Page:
Pre opp! Post opp!

We’ll, less than a week to go before I have my PROSTRATE removed, and I’m a little apprehensive if I’m honest. You never know all the outcomes of what could happen, and I’m very happy with my life at the moment, apart from missing my fishing like crazy. I’ll have to have a least six weeks doing nothing, so a good time to sort all the gear out, and I may even have a sell off, of some of my tackle. My fly-fishing days are mostly over and I still have a dozen quality rods and reels about the place unused. I love the whip fishing and hope to do more of that come autumn after some decent Dace on the local river.

Fish takes Dry!!

A huge wild brown trout takes a dry fly late evening on a local reservoir. It was landed and returned none the worse for its capture. The image was a cover for a well known fly-fishing magazine some years ago.

In addition if I’m well enough at the start of the river season, I fancy some floating crust fishing for big Chub. The Trent in parts could be very good for this style, but my local small river is ideal, intimate with deep pools every hundred yards or so, with nice bends and undercut banks. I just hope the surgeon gets all of the bloody cancer and that’s the end of it. Thanks to all my Facebook and River Trent Angler followers for the wonderful support, and kind wishes.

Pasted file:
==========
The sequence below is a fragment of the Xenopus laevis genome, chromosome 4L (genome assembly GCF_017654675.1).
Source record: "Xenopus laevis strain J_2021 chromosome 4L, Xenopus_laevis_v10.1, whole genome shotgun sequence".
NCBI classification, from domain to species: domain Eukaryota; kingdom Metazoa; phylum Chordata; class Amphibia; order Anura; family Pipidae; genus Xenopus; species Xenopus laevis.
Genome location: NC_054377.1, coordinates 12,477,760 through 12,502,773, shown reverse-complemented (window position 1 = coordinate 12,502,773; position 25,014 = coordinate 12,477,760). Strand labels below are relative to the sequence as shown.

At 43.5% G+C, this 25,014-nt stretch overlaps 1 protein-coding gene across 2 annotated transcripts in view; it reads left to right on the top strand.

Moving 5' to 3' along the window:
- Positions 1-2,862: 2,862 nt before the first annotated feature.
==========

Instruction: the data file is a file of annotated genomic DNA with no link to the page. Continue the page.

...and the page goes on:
Wish me luck and see you all on the other side.



So come the May 20th I’m in Leicester Hospital for my operation, the removal of the Prostrate. I’m told while its major surgery it will be done with the key-hole method, and I’ll be recovering for about six weeks. After then, all should be well apart form a few minor changes in my pee habits, up to a year?  But it’s better to be about than in a box in the ground, right?

I’ll keep you all updated thanks again for all the kind wishes.  Richard.


I so please more people are following me, and that’s keeping me going, so big thanks.

I have to go into hospital for an operation, they are going to cut the cancer out, and part of me along with it. I should be going in around May time (awaiting this special machine) and the recovery time is about 6 to 8 weeks. So I’m still looking forward to some Tench and Crucian fishing after then.